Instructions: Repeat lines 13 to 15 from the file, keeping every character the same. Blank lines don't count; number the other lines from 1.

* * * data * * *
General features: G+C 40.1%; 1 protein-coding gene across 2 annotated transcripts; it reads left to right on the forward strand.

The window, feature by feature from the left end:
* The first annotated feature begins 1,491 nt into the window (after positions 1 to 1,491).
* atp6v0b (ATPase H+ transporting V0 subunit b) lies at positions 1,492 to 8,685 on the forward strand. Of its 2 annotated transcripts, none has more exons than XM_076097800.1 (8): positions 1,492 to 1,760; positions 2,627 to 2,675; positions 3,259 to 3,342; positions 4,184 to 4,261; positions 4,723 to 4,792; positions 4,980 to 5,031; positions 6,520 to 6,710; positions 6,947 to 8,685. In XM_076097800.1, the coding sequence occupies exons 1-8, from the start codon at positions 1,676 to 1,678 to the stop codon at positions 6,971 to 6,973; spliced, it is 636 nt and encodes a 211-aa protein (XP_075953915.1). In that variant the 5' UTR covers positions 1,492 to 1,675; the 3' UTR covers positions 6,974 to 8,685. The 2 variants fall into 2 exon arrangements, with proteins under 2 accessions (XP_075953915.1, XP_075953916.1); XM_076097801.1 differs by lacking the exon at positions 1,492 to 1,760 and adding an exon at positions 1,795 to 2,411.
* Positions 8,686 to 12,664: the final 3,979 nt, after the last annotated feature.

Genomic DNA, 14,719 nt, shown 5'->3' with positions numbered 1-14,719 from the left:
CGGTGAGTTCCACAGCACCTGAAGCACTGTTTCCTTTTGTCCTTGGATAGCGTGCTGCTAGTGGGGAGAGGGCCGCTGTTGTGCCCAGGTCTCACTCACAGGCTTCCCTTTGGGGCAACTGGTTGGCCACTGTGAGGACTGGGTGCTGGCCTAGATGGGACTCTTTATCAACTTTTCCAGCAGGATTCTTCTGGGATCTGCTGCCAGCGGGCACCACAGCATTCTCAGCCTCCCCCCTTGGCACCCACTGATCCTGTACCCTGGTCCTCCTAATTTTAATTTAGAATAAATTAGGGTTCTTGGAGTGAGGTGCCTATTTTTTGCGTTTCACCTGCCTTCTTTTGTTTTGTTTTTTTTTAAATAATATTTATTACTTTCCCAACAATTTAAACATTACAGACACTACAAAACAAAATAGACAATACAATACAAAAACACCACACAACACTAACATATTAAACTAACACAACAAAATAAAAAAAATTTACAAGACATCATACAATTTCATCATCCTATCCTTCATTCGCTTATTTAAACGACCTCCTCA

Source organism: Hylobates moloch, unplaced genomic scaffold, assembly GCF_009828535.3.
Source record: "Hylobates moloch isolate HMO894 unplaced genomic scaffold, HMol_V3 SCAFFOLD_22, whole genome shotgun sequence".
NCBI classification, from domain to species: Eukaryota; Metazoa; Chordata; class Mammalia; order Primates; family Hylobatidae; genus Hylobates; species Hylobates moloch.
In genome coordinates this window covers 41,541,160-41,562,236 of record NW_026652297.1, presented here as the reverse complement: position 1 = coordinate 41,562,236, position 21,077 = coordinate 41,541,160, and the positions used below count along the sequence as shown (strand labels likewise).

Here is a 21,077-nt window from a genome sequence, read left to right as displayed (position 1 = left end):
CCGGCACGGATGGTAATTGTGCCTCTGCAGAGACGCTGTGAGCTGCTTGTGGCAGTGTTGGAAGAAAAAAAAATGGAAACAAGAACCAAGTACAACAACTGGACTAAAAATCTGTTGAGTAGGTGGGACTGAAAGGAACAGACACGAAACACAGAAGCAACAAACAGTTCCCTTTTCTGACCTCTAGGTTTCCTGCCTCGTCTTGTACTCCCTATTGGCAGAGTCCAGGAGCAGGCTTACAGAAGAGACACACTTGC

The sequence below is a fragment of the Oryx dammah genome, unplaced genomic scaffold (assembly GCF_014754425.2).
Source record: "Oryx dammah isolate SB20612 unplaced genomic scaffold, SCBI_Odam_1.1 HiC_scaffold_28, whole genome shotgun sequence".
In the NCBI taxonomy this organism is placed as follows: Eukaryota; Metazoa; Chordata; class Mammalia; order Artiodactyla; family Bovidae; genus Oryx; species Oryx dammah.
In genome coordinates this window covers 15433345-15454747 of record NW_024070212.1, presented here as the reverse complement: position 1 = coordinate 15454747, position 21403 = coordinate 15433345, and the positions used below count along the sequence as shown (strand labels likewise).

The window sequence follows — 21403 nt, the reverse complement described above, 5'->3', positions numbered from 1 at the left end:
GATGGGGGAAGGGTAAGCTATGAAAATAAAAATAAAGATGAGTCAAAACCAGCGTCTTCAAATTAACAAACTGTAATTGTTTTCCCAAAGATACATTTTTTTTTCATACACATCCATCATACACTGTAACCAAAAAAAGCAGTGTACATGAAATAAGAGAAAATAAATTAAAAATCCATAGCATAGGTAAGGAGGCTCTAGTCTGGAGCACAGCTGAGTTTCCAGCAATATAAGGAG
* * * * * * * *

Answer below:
CCGGCACGGATGGTAATTGTGCCTCTGCAGAGACGCTGTGAGCTGCTTGTGGCAGTGTTGGAAGAAAAAAAAATGGAAACAAGAACCAAGTACAACAACTGGACTAAAAATCTGTTGAGTAGGTGGGACTGAAAGGAACAGACACGAAACACAGAAGCAACAAACAGTTCCCTTTTCTGACCTCTAGGTTTCCTGCCTCGTCTTGTACTCCCTATTGGCAGAGTCCAGGAGCAGGCTTACAGAAGAGACACACTTGC

The sequence below is a fragment of the Oryx dammah genome, unplaced genomic scaffold (assembly GCF_014754425.2).
Source record: "Oryx dammah isolate SB20612 unplaced genomic scaffold, SCBI_Odam_1.1 HiC_scaffold_28, whole genome shotgun sequence".